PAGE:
That seems to render redundant the provision that the tribunal may draw what inference it wishes. The Minister appears to be saying that, whether or not the employer responds to the questionnaire, the matter will ultimately and properly be dealt with by the tribunal. No inference is therefore required.
Alan Johnson: I was not saying that. At the moment, that happens at an employment tribunal. Under the new system, the employer will be able to provide that information to reassure an employee and avoid a case going to a full-blown employment tribunal. That is exactly the same as the position for other areas of discrimination legislation. The amendment, as the hon. Gentleman rightly said, would not prevent information being passed on. The amendment deals with the confidentiality of the employee who receives that information.
The employer must judge whether an individual is on a fishing expedition. It is entirely within the employer's remit to decide whether to give the information. He or she will have to decide whether the employee is still disgruntled and believes that there is a case of discrimination on equal pay grounds. In that case, he or she could end up in front of a tribunal. The tribunal will make the decision, and I cannot second-guess tribunals' decisions, which will depend on all the complex issues in the case.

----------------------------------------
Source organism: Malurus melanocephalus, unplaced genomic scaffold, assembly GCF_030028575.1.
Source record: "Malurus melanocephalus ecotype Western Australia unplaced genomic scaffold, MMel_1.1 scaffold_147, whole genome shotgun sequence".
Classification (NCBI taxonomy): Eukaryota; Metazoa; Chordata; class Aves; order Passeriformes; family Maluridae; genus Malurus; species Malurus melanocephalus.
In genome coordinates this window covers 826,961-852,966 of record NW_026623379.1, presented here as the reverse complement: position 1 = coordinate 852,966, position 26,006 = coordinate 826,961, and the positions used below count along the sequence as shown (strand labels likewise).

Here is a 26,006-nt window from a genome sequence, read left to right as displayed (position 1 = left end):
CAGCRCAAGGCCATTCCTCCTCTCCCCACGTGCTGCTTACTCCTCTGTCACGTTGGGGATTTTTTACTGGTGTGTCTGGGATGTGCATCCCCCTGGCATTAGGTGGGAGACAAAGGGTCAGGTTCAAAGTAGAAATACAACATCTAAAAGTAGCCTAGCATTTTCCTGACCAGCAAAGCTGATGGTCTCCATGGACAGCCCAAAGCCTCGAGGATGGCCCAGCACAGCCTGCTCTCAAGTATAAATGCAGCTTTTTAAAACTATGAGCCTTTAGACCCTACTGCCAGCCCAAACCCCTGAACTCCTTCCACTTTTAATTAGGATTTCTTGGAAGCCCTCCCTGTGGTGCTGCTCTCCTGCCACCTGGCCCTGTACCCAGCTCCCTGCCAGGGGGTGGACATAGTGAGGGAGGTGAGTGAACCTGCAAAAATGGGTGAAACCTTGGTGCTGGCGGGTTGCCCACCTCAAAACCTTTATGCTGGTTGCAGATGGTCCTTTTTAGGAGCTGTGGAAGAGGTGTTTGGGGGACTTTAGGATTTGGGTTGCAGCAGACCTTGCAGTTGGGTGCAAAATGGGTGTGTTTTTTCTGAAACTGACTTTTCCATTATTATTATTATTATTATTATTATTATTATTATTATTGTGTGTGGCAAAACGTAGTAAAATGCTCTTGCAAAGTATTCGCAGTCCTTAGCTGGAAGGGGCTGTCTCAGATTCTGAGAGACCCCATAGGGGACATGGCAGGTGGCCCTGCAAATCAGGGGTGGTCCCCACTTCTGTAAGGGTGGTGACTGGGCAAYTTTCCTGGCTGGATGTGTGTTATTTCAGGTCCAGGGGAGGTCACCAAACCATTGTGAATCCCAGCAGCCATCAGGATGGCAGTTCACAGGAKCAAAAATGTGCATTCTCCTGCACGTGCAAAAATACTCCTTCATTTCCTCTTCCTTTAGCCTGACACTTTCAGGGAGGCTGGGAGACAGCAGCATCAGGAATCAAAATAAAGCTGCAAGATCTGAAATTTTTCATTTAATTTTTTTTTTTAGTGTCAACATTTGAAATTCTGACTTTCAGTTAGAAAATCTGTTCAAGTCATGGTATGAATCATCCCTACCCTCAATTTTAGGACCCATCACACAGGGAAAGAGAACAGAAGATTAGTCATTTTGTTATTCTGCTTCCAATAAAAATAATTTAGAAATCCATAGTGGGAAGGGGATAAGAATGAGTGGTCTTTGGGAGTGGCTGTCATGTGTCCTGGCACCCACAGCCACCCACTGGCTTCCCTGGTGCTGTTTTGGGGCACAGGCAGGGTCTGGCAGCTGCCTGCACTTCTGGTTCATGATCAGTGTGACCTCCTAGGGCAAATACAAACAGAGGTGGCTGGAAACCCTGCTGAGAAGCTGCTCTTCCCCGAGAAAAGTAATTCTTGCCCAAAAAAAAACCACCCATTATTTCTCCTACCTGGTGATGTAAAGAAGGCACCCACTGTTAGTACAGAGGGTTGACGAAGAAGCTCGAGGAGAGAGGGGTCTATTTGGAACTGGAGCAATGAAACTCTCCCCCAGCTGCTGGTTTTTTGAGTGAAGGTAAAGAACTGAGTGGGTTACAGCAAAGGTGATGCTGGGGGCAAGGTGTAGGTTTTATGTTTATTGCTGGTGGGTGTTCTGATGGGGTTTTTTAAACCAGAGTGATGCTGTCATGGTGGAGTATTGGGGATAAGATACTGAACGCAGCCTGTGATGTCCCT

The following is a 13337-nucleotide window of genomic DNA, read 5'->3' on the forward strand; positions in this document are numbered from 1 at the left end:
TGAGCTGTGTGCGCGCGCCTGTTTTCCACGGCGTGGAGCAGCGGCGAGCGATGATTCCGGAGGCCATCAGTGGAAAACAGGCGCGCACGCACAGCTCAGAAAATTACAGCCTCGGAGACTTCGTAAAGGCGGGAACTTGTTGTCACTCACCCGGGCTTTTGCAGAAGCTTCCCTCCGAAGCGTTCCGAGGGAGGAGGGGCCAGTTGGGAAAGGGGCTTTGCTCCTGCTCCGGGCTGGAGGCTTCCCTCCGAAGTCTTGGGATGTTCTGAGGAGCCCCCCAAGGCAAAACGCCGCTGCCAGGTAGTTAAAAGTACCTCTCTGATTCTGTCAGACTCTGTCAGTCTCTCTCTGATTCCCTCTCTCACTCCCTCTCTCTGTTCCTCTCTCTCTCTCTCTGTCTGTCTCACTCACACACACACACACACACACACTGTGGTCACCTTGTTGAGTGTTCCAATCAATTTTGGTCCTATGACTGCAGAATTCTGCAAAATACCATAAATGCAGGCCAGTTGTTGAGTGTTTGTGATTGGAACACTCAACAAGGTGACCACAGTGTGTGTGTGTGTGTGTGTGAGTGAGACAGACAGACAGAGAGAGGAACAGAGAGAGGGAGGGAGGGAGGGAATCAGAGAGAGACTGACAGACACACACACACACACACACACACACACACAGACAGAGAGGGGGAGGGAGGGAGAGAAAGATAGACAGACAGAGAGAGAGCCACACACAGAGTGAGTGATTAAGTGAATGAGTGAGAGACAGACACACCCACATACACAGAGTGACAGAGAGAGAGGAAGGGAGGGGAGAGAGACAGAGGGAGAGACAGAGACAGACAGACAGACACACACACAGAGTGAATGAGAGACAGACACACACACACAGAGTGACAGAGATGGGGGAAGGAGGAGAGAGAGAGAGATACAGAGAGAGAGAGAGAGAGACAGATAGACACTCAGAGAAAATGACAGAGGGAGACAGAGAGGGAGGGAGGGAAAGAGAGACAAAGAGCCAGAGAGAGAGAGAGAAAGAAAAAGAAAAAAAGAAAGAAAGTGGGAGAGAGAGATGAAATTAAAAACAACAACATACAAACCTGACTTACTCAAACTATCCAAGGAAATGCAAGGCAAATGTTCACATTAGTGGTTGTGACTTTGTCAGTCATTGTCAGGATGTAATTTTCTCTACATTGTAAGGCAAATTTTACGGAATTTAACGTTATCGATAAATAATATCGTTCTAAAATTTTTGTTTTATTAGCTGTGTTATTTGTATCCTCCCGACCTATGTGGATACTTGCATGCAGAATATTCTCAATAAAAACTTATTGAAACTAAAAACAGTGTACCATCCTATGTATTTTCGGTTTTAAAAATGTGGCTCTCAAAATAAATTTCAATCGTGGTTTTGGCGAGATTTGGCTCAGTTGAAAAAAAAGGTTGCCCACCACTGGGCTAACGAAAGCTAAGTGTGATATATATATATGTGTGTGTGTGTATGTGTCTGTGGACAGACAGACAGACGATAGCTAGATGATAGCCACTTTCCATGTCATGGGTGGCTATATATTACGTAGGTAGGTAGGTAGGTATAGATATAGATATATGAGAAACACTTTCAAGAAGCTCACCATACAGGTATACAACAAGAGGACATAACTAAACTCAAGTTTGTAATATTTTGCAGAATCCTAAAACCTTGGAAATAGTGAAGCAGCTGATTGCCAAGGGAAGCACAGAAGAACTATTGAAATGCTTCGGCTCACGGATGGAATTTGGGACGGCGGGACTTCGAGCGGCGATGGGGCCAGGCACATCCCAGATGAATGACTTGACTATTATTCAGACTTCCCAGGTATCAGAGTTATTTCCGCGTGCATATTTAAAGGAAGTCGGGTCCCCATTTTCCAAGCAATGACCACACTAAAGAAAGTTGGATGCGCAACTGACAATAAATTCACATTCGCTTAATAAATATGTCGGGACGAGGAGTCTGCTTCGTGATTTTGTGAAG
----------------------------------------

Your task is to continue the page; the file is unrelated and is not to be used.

The tribunal can order the information to be disclosed if it thinks it necessary. If the individual is not prepared to disclose it, the tribunal can, and does, decide whether it is in the interests of justice for it to be disclosed. The system works well in other fields of discrimination. In any event, if confidential information is provided as a result, for example, of a questionnaire and when an employer has decided that that is in the public interest, a common law duty of confidentiality may arise. That is to say, the woman would receive the information in circumstances that would impose a duty of confidence on her. She would be able to use it only for the purposes for which it was given to her.
Much information provided will not be confidential—the hon. Gentleman made a good point about sectors—and in the majority of cases it will be such things as details of pay schemes, job grading systems and how skills and experience are reflected in the employer's pay system. The amendment would impose a duty of confidentiality on all information disclosed, which is unnecessary and undesirable. It could not be shared with organisations such as the Equal Opportunities Commission, citizens advice bureaux or trade unions when there may be good reason to do so.